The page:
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Not All Children in Foster Care Who Were Enrolled in Medicaid Received Required Health Screenings

A graphical representation of the findings on page 7 of the report PDF

Click the graphic to enlarge, or view more details about
these findings in the report: Table 3.

WHY WE DID THIS STUDY

Children in foster care often experience chronic medical, developmental, and mental health issues. States' ability to ensure that foster children receive needed health services is critical to these children's well-being. The Social Security Act requires each State to develop a plan for ongoing oversight and coordination of health services for children in foster care, which includes establishing a schedule for initial and periodic health screenings. Screenings may include medical, dental, hearing, vision, mental health, and other (e.g., developmental) assessments. Furthermore, ACF is responsible for monitoring States' foster care programs, including States' oversight and coordination of health services for children. One method by which ACF monitors States is periodic reviews of States' child welfare systems, known as Child and Family Services Reviews. This report describes whether children in foster care receive required initial and periodic health screenings according to their States' schedules.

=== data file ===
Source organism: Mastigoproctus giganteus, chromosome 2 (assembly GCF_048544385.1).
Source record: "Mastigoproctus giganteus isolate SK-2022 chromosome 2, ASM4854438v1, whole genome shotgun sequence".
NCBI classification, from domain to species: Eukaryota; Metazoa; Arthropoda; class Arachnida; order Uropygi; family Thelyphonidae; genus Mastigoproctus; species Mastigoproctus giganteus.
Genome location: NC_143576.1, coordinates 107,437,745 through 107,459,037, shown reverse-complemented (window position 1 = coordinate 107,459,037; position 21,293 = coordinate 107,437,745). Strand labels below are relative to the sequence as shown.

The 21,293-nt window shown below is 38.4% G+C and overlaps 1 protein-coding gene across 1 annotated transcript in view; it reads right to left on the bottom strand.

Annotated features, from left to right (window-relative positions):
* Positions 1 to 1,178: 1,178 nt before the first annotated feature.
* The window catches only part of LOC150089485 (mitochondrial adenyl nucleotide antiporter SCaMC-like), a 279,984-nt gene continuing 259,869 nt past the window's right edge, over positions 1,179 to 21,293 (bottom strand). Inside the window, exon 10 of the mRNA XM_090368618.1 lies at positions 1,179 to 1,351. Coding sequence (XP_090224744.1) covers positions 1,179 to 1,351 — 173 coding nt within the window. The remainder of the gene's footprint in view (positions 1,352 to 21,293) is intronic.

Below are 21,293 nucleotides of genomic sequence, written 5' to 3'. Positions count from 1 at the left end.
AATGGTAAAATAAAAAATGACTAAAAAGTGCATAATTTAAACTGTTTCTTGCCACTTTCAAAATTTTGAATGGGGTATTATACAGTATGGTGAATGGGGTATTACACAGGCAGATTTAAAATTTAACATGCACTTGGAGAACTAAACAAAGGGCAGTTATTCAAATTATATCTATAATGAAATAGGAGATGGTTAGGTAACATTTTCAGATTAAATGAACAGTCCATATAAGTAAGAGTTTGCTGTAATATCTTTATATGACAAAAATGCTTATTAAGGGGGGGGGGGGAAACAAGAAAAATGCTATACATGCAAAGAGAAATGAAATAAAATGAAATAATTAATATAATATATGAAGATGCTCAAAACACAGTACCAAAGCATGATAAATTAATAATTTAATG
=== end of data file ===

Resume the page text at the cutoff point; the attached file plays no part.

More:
HOW WE DID THIS STUDY

We selected four States with large foster care populations (California, Illinois, New York, and Texas) to determine whether children in foster care received initial and periodic health screenings as established in each State's plan. Nearly all children in foster care are eligible for Medicaid; therefore, Medicaid pays for many of the health care services that these children receive. Therefore, from each of the 4 States we selected a simple random sample of 100 children who were in foster care and were enrolled in Medicaid between July 1, 2011, and June 30, 2012. We also conducted a structured interview with staff from ACF to determine whether ACF ensures that children in foster care receive the required screenings.

WHAT WE FOUND

Nearly a third of children in foster care who were enrolled in Medicaid did not receive at least one required health screening. Furthermore, just over a quarter of children in foster care who were enrolled in Medicaid received at least one required screening late. Moreover, ACF's reviews do not ensure that children in foster care receive the required screenings according to State schedules.

WHAT WE RECOMMEND

We recommend that ACF expand the scope of its Child and Family Services Reviews to determine whether children in foster care receive required health screenings according to the timeframes specified in States' plans. ACF stated that it would consider this recommendation. We also recommend that ACF identify and disseminate State strategies to ensure that all children in foster care receive required health screenings. We encourage ACF to work with States to (1) identify the barriers that prevent children in foster care from receiving required screenings and (2) identify, disseminate, and implement strategies for overcoming those barriers. Such strategies might include developing educational materials for foster parents that discuss the benefits of health screenings and providing incentives to families and children in foster care to encourage participation in required screenings. ACF concurred with this recommendation.

Copies can also be obtained by contacting the Office of Public Affairs at Public.Affairs@oig.hhs.gov.

Download the complete report.

Office of Inspector General, U.S. Department of Health and Human Services | 330 Independence Avenue, SW, Washington, DC 20201